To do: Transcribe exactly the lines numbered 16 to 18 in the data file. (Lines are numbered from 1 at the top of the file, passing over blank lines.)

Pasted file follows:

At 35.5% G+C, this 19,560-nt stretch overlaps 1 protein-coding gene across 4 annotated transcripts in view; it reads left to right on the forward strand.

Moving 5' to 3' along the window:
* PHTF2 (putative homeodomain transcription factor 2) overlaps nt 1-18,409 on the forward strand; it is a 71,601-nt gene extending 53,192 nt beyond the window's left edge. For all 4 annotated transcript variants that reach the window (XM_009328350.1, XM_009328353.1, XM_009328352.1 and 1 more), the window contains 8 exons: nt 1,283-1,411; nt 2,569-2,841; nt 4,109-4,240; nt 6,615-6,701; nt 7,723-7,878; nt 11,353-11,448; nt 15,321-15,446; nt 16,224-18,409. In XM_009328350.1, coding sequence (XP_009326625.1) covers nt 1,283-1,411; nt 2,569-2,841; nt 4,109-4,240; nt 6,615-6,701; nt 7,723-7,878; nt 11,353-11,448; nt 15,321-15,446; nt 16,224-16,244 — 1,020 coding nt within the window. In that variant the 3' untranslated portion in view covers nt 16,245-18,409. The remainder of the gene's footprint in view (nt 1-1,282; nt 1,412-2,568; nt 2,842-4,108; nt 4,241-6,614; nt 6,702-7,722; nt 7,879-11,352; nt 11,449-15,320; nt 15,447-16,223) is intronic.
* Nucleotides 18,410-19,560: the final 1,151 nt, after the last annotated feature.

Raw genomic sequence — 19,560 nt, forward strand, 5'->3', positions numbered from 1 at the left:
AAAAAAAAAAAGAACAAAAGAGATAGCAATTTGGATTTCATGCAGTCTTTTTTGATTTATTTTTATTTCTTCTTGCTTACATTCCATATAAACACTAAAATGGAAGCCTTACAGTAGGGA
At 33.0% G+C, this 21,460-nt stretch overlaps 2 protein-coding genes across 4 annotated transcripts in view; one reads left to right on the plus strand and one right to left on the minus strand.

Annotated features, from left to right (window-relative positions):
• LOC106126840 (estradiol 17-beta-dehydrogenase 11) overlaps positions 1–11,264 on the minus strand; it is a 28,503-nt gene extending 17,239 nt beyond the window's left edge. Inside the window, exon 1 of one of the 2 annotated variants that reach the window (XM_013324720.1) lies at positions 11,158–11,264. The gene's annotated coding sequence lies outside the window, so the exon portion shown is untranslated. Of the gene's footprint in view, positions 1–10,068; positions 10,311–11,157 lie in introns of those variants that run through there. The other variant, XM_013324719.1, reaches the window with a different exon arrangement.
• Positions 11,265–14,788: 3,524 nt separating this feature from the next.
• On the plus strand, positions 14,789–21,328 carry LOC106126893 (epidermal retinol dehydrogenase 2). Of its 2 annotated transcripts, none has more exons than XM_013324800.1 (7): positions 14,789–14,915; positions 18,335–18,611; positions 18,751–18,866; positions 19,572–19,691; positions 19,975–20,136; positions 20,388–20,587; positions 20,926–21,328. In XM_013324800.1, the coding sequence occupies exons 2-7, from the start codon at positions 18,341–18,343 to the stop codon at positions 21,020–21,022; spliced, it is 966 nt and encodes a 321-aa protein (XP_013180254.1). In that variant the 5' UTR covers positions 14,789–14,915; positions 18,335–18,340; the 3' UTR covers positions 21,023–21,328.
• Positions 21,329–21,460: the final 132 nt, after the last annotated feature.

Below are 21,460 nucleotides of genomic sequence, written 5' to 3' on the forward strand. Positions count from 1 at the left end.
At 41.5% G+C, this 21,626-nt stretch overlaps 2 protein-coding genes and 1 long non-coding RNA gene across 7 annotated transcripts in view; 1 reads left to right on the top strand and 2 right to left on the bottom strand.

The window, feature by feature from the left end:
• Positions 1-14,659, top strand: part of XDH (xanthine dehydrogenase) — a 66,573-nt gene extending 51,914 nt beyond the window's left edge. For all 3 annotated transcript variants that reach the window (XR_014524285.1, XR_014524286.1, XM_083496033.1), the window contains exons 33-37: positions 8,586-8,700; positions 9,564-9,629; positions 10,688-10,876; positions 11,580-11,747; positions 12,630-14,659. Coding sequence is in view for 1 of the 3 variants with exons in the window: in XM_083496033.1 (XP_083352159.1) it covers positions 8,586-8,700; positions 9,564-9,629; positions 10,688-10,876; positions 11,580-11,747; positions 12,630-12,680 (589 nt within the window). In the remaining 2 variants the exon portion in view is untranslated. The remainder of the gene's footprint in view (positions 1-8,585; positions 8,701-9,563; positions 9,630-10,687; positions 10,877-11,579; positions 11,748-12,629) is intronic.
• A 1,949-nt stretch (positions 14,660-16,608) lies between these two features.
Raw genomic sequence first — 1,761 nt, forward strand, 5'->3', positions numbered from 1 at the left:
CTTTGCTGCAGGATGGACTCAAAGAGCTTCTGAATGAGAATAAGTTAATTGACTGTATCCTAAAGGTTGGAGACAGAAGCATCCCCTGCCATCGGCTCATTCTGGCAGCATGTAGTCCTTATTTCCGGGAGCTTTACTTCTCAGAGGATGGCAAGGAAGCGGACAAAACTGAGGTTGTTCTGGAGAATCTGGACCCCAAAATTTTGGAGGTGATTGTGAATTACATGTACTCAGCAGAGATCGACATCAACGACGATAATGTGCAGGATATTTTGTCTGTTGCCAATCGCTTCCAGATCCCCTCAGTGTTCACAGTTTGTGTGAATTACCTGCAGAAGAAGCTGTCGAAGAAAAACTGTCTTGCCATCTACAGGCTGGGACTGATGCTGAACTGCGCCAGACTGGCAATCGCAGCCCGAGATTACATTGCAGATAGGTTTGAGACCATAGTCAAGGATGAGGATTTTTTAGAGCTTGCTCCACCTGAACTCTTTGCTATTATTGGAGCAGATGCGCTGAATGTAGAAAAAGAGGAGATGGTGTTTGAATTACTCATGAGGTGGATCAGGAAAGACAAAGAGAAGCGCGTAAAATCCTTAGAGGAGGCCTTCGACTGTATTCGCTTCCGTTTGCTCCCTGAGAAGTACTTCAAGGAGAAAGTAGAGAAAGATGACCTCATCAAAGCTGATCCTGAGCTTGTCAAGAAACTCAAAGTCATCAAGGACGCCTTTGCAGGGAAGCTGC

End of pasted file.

• Positions 1-14,659, top strand: part of XDH (xanthine dehydrogenase) — a 66,573-nt gene extending 51,914 nt beyond the window's left edge. For all 3 annotated transcript variants that reach the window (XR_014524285.1, XR_014524286.1, XM_083496033.1), the window contains exons 33-37: positions 8,586-8,700; positions 9,564-9,629; positions 10,688-10,876; positions 11,580-11,747; positions 12,630-14,659. Coding sequence is in view for 1 of the 3 variants with exons in the window: in XM_083496033.1 (XP_083352159.1) it covers positions 8,586-8,700; positions 9,564-9,629; positions 10,688-10,876; positions 11,580-11,747; positions 12,630-12,680 (589 nt within the window). In the remaining 2 variants the exon portion in view is untranslated. The remainder of the gene's footprint in view (positions 1-8,585; positions 8,701-9,563; positions 9,630-10,687; positions 10,877-11,579; positions 11,748-12,629) is intronic.
• A 1,949-nt stretch (positions 14,660-16,608) lies between these two features.
Raw genomic sequence first — 1,761 nt, forward strand, 5'->3', positions numbered from 1 at the left: